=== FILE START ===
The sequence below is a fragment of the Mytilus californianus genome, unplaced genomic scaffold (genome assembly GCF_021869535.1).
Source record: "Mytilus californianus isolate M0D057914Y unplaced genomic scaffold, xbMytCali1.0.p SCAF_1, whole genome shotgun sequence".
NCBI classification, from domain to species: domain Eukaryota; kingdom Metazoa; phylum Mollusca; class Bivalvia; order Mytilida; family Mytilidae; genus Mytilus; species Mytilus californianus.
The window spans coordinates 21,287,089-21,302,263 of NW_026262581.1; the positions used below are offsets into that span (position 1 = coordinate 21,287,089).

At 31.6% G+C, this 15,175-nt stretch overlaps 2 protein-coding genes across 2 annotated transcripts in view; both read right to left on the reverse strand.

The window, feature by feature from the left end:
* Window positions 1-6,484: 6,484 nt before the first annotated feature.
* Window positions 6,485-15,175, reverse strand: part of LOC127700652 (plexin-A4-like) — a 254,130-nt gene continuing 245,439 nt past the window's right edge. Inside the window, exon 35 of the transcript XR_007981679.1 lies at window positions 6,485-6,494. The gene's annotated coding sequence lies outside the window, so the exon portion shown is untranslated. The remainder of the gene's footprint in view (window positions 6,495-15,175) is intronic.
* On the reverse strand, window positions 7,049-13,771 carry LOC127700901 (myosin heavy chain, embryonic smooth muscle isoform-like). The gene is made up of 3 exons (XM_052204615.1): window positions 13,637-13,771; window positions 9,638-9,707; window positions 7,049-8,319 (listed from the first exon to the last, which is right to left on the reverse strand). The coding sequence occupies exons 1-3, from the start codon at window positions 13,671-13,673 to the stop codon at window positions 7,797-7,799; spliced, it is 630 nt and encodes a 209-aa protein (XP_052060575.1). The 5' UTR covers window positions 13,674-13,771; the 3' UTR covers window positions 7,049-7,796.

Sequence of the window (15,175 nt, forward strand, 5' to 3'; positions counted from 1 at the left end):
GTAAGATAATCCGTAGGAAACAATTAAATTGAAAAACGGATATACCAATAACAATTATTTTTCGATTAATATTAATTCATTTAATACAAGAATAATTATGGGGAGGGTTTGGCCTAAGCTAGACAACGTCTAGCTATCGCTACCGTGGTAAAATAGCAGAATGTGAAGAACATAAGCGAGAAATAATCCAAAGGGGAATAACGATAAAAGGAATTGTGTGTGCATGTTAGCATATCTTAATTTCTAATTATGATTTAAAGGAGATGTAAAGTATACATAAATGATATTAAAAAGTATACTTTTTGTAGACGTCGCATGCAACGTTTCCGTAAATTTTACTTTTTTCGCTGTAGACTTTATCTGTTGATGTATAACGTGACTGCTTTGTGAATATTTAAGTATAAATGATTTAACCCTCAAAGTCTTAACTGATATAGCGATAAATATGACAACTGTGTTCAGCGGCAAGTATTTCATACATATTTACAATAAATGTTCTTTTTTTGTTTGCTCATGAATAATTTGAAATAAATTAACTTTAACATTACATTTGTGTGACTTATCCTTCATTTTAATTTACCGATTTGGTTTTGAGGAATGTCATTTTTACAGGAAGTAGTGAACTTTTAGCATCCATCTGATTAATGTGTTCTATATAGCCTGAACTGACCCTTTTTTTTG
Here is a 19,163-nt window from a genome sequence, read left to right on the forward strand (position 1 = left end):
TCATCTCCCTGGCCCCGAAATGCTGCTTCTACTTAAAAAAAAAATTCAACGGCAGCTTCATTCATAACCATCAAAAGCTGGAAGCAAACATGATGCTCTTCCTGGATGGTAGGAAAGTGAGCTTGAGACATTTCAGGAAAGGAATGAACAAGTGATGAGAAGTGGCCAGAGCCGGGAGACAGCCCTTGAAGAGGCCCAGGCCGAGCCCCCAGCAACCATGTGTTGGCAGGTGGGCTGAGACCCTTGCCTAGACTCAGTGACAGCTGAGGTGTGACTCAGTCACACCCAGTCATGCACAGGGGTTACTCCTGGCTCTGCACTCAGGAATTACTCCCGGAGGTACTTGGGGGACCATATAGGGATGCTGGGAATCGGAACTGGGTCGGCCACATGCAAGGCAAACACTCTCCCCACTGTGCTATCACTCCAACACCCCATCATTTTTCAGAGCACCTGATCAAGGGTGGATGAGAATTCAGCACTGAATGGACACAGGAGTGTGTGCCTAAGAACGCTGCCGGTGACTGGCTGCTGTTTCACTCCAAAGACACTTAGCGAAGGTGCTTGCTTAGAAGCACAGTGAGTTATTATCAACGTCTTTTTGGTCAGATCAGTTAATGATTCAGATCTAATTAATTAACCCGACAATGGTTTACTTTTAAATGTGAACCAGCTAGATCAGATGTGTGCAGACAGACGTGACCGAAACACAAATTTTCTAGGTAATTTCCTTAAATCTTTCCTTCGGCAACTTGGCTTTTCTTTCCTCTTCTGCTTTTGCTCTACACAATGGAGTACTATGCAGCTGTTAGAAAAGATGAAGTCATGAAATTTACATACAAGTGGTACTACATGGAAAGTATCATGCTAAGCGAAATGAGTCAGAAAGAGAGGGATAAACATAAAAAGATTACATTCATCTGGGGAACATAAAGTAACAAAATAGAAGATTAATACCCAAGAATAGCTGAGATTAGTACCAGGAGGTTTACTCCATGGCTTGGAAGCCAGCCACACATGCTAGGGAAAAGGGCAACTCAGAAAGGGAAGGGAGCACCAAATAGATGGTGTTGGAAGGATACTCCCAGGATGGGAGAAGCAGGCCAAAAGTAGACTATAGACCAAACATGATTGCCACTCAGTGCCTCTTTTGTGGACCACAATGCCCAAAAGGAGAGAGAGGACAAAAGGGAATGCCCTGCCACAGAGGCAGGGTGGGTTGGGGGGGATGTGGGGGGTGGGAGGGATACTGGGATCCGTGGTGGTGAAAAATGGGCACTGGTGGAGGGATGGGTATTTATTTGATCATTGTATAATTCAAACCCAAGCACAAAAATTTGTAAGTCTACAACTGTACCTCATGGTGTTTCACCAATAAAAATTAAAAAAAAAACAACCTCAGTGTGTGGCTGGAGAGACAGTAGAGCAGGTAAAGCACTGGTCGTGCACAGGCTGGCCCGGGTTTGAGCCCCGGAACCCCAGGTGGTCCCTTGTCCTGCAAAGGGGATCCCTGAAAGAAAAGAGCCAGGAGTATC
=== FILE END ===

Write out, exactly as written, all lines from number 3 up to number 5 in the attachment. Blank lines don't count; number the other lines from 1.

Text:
NCBI classification, from domain to species: domain Eukaryota; kingdom Metazoa; phylum Mollusca; class Bivalvia; order Mytilida; family Mytilidae; genus Mytilus; species Mytilus californianus.
The window spans coordinates 21,287,089-21,302,263 of NW_026262581.1; the positions used below are offsets into that span (position 1 = coordinate 21,287,089).

At 31.6% G+C, this 15,175-nt stretch overlaps 2 protein-coding genes across 2 annotated transcripts in view; both read right to left on the reverse strand.